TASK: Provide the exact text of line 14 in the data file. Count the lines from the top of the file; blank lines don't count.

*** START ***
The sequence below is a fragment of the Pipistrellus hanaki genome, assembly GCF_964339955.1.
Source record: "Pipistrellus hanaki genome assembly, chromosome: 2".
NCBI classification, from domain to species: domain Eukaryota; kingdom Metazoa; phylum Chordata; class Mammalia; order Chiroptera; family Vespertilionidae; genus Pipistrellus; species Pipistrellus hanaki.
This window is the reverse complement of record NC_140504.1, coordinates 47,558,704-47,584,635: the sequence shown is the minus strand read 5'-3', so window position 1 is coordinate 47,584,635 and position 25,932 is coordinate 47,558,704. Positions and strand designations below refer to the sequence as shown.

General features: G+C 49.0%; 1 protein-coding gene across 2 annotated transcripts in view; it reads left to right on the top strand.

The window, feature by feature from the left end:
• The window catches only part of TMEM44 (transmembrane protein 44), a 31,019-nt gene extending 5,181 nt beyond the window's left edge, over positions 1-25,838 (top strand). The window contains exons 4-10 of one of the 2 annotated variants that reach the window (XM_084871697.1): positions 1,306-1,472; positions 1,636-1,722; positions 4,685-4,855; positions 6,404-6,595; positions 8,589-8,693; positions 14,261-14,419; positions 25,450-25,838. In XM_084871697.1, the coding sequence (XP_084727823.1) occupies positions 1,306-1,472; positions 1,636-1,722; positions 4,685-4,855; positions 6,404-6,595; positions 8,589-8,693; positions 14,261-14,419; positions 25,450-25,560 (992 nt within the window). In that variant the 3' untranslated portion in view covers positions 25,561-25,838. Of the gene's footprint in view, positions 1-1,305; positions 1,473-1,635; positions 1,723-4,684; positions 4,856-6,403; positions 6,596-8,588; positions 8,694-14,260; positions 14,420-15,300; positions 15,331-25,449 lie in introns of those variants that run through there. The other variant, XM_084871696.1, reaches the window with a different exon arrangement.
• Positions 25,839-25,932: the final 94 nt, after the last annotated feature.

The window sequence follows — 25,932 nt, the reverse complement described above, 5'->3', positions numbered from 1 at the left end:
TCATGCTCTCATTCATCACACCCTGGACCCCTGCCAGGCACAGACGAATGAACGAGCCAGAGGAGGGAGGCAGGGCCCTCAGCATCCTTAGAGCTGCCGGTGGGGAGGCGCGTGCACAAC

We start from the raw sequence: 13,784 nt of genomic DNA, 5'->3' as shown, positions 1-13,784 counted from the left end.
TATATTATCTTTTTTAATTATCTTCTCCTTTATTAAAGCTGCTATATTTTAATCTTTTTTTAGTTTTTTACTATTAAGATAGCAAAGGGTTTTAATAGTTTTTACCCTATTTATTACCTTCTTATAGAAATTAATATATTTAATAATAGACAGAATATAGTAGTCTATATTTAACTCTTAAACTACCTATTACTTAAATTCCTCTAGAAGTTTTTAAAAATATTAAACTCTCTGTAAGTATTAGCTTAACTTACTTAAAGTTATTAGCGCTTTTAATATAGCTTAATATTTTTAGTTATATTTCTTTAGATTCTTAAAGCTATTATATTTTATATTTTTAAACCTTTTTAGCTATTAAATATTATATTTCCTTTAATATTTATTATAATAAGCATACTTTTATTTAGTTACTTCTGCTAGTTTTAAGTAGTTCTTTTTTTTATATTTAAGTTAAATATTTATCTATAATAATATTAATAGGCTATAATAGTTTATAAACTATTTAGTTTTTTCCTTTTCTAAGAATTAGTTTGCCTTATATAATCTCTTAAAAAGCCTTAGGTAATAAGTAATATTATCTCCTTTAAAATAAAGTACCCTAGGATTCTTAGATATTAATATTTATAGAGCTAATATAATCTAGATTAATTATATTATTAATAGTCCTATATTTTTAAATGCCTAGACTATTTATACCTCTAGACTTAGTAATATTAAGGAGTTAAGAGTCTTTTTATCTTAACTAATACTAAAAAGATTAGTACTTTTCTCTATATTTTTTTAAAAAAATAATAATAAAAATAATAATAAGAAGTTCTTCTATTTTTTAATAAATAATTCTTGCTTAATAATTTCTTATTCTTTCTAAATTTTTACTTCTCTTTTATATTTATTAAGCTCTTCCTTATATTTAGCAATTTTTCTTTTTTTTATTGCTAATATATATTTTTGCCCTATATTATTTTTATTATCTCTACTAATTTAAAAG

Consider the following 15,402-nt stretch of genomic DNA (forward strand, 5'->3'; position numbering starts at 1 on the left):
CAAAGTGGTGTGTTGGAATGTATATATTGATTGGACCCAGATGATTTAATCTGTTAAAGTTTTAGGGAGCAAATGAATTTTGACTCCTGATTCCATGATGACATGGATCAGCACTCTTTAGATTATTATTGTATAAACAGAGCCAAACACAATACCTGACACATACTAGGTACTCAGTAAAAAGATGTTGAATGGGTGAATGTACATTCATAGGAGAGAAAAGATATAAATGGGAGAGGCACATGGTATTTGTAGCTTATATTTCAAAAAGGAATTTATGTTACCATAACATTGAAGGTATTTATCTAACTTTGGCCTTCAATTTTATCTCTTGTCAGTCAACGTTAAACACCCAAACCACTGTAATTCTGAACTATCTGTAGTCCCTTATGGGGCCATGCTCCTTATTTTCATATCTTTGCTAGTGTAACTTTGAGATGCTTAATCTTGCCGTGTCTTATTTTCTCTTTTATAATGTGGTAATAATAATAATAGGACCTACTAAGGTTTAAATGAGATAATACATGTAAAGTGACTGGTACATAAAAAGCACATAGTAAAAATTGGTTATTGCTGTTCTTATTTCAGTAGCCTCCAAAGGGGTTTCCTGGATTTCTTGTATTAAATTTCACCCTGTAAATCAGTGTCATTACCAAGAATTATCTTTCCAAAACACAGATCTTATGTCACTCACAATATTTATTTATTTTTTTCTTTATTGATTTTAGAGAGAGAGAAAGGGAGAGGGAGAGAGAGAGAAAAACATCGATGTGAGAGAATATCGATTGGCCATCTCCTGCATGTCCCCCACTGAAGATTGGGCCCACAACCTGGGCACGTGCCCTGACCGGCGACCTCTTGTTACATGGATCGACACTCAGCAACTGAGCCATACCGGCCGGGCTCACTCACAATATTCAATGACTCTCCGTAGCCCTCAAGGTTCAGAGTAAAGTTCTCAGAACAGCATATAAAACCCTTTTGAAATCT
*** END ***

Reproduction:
CAAAGTGGTGTGTTGGAATGTATATATTGATTGGACCCAGATGATTTAATCTGTTAAAGTTTTAGGGAGCAAATGAATTTTGACTCCTGATTCCATGATGACATGGATCAGCACTCTTTAGATTATTATTGTATAAACAGAGCCAAACACAATACCTGACACATACTAGGTACTCAGTAAAAAGATGTTGAATGGGTGAATGTACATTCATAGGAGAGAAAAGATATAAATGGGAGAGGCACATGGTATTTGTAGCTTATATTTCAAAAAGGAATTTATGTTACCATAACATTGAAGGTATTTATCTAACTTTGGCCTTCAATTTTATCTCTTGTCAGTCAACGTTAAACACCCAAACCACTGTAATTCTGAACTATCTGTAGTCCCTTATGGGGCCATGCTCCTTATTTTCATATCTTTGCTAGTGTAACTTTGAGATGCTTAATCTTGCCGTGTCTTATTTTCTCTTTTATAATGTGGTAATAATAATAATAGGACCTACTAAGGTTTAAATGAGATAATACATGTAAAGTGACTGGTACATAAAAAGCACATAGTAAAAATTGGTTATTGCTGTTCTTATTTCAGTAGCCTCCAAAGGGGTTTCCTGGATTTCTTGTATTAAATTTCACCCTGTAAATCAGTGTCATTACCAAGAATTATCTTTCCAAAACACAGATCTTATGTCACTCACAATATTTATTTATTTTTTTCTTTATTGATTTTAGAGAGAGAGAAAGGGAGAGGGAGAGAGAGAGAAAAACATCGATGTGAGAGAATATCGATTGGCCATCTCCTGCATGTCCCCCACTGAAGATTGGGCCCACAACCTGGGCACGTGCCCTGACCGGCGACCTCTTGTTACATGGATCGACACTCAGCAACTGAGCCATACCGGCCGGGCTCACTCACAATATTCAATGACTCTCCGTAGCCCTCAAGGTTCAGAGTAAAGTTCTCAGAACAGCATATAAAACCCTTTTGAAATCT